The pull which the earth exerts upon, say a ton mass of iron at the surface of the earth, is what we mean by the weight of that mass. The force of gravity at the surface of the sun—that is the gravitational pull —is nearly twenty-eight times that at the surface of the earth. The same mass of iron at the surface of the sun would therefore weigh nearly twenty-eight tons. If this ton mass of iron were placed at the distance of Mercury from the sun the pull of the gravitational power of the sun would give this mass a weight of only 9½ pounds. At the distance of the earth from the sun, the pull exerted by the sun would give to this ton mass only a weight of 1⅓ pounds. Under a vertical sun at mid-day, a ton mass at the surface of the earth, owing to the pull exerted by the sun, would weigh in a spring balance 2⅔ pounds less than it did at midnight at the same place. It is this very small difference in the force of gravity on opposite sides of the earth (where mid-day and midnight), that causes the earth to gravitate to, and on account of its motion to revolve around, the sun.

The bearing on this enquiry of the next two or three extracts is not perhaps very direct, but the extracts will aid us considerably in forming an opinion of what the “gravific” force may be.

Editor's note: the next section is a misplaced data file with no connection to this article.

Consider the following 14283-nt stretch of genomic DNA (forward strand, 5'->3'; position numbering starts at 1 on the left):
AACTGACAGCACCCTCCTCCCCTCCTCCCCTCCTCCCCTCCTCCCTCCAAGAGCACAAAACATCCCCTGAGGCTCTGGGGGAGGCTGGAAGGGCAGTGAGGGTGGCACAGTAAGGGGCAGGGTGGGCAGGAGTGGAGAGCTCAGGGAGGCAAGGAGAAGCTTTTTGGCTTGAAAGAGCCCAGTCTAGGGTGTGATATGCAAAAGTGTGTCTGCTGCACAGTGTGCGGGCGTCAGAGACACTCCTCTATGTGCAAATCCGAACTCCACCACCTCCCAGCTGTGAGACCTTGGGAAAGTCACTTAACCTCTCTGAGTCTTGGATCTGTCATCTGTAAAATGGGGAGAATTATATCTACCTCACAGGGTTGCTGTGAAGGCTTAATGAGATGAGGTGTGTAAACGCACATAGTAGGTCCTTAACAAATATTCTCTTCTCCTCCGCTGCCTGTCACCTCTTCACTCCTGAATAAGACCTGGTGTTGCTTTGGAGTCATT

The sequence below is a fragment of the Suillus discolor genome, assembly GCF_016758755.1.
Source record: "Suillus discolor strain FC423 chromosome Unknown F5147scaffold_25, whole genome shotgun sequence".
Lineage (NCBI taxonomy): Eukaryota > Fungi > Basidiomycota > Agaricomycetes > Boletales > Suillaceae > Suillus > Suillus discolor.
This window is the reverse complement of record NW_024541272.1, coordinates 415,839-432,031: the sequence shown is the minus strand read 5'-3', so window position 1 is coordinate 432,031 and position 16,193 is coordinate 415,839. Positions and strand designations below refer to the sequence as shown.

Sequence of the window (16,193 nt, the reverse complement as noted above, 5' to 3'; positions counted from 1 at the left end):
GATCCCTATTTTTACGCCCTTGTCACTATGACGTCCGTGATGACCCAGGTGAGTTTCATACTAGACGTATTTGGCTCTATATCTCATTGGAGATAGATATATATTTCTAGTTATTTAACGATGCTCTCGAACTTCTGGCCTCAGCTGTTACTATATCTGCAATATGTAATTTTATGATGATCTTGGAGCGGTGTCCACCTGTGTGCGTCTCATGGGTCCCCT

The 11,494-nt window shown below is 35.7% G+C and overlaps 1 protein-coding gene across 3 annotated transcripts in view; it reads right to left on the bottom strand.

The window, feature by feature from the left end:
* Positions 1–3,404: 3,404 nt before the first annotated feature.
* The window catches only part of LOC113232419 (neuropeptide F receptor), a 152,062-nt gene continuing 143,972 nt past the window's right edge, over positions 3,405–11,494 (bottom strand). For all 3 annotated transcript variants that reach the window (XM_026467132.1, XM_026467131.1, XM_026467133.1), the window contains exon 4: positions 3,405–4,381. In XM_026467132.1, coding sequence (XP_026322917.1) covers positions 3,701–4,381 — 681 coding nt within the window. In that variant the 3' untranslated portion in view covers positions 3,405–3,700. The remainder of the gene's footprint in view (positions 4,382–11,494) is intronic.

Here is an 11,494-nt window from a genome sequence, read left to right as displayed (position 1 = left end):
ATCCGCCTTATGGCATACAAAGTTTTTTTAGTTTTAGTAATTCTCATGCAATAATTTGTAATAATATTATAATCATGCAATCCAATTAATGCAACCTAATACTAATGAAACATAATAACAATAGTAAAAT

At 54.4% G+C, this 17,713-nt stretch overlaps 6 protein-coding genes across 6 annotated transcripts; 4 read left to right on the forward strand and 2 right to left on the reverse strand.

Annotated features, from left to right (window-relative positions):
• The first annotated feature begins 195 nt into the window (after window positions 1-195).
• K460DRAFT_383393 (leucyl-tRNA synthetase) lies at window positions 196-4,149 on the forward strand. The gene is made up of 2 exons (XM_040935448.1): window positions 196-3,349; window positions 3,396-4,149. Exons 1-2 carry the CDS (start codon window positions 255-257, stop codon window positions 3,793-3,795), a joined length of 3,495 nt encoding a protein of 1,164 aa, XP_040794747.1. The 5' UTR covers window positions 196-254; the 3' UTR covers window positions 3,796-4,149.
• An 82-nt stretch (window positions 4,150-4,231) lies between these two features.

“From this phenomenon (Faraday's lines of magnetic force) Thompson afterwards proved by strict dynamical reasoning that the transmission of magnetic force is associated with a rotatory motion of the small part of the medium. He showed at the same time how the centrifugal force due to this motion would account for magnetic attraction. The explanation of electrostatic stress is less satisfactory, but there can be no doubt that a path is now open by which we may trace to the action of a medium all forces like electric and magnetic forces.” “Such a state of stress as is necessary to produce gravitation we have not however been able hitherto to imagine.”

The æther fills space, and is necessary in the undulatory theory of light—long accepted—to account for the transmission of light. “It interpenetrates all the transparent bodies, and probably all opaque bodies too. We must consider the æther in dense bodies as somewhat loosely connected with the dense bodies, and we have next to enquire whether when these dense bodies

[Footnote] * Deschanel's Natural Philosophy, “Mass,” p. 55.

[Footnote] † Newcombe, 27.71 times.

[Footnote] ‡ J. C. Maxwell's article, “Attraction,” in Encyclopædia Britannica, ninth edition (now being published).

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are in motion through the great ocean of æther, they carry along with them the æther they contain, or whether the æther passes through the solid as the water of the sea passes through the meshes of a net when it is towed along by a boat.

“The experiment (to determine this question) was tried at different times of the year, but only negative results were obtained. We cannot, however, conclude absolutely from this experiment that the æther near the surface of the earth is carried along with the earth in its orbit. If the æther is molecular, the grouping of the molecules must remain of the same type, the configuration of the groups being only slightly altered during the motion.”* The density of the æther is extremely small compared with that of air, even in the vacuum of a Sprengel air-pump.